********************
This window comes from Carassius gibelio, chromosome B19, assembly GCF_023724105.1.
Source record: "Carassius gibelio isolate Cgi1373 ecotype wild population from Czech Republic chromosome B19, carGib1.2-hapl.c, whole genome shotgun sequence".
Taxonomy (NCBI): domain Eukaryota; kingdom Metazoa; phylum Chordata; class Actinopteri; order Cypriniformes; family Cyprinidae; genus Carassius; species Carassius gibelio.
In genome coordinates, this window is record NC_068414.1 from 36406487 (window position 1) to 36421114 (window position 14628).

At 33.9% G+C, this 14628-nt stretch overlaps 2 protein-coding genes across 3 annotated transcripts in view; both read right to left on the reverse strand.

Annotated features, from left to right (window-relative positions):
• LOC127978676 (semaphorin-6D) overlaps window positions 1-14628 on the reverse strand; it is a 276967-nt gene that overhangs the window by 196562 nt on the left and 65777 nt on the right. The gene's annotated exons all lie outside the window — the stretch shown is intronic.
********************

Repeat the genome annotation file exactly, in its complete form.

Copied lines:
This window comes from Carassius gibelio, chromosome B19, assembly GCF_023724105.1.
Source record: "Carassius gibelio isolate Cgi1373 ecotype wild population from Czech Republic chromosome B19, carGib1.2-hapl.c, whole genome shotgun sequence".
Taxonomy (NCBI): domain Eukaryota; kingdom Metazoa; phylum Chordata; class Actinopteri; order Cypriniformes; family Cyprinidae; genus Carassius; species Carassius gibelio.
In genome coordinates, this window is record NC_068414.1 from 36406487 (window position 1) to 36421114 (window position 14628).

At 33.9% G+C, this 14628-nt stretch overlaps 2 protein-coding genes across 3 annotated transcripts in view; both read right to left on the reverse strand.

Annotated features, from left to right (window-relative positions):
• LOC127978676 (semaphorin-6D) overlaps window positions 1-14628 on the reverse strand; it is a 276967-nt gene that overhangs the window by 196562 nt on the left and 65777 nt on the right. The gene's annotated exons all lie outside the window — the stretch shown is intronic.